1. How do “effortful control” and “affiliativeness” relate to positive outcomes in children and how do they relate to the “theory of resiliency?” Are these approaches sufficient?
The American Psychological Association (2014) defines resilience as “the process of adapting well in the face of adversity, trauma, tragedy, threats or even significant sources of stress.” (American Psychological Association, 2014, pg.1) Resilience Theory uses the definition of resilience in the context of the lives of clients by explaining although people may face adversity in their lives it is still possible to overcome that adversity to achieve success and personal gains. Resilience Theory describes how clients “use protective factors to assist in a self- righting process over the life course to fare well in the face of adversity.” (Hutchison, 2015, pg.9)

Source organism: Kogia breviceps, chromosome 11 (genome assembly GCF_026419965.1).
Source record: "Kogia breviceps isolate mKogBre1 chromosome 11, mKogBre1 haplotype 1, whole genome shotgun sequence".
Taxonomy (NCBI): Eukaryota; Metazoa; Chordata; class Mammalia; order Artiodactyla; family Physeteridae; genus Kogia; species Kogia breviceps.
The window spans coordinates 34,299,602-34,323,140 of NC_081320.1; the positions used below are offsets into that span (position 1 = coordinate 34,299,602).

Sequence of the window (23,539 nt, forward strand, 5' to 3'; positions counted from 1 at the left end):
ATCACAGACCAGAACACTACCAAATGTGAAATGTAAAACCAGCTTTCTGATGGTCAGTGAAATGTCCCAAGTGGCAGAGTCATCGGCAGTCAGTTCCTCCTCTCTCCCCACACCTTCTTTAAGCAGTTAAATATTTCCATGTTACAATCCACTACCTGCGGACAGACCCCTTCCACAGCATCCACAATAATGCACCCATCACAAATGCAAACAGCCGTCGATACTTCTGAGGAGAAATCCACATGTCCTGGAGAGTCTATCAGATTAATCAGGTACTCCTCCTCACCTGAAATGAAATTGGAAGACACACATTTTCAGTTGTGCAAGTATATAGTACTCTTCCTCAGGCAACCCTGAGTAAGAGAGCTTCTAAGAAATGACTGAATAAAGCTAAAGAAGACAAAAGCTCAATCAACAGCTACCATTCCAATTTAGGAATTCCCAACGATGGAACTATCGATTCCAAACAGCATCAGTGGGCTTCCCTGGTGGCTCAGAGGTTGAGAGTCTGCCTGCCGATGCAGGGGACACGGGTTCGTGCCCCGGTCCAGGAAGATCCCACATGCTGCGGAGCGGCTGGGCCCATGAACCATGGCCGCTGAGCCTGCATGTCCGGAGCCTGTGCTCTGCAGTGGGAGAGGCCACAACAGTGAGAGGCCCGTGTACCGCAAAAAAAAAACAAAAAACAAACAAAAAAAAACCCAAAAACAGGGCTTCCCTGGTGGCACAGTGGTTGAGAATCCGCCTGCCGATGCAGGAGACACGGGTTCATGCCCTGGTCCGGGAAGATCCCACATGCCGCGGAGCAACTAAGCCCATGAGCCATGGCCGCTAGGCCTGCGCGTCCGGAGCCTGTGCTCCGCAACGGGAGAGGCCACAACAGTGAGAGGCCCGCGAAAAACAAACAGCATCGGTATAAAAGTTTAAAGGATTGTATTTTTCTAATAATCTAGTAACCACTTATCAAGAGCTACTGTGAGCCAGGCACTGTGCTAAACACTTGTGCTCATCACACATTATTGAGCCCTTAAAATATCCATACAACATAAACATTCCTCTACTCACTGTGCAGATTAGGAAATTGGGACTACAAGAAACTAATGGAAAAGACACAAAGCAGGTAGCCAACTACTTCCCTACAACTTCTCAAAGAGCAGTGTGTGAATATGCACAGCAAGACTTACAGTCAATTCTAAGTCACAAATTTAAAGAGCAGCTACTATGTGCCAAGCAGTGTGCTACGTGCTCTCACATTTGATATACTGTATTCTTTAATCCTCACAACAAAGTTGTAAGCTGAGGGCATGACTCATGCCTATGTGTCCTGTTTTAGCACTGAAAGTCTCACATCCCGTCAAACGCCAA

When I heard a term called resilience, I have no idea about it and think that it is not related to me. After I had a lecture with a topic resilience. I realize it is necessary and I need to face many adversity in my life. Also, I remember something happened in my past are shown my resilience level. I would like to share the story in my life to show the factors which are indicated in the last part can show resilience level.
First of all, I would like to define what resilience is. Major scholars believe it is the process to recover from trauma, or the ability to respond to adversity. According to Sergeant and Laws-Chapman (2012), resilience refers to “the ability to adapt to adverse conditions while maintaining a sense of purpose, balance, and positive mental and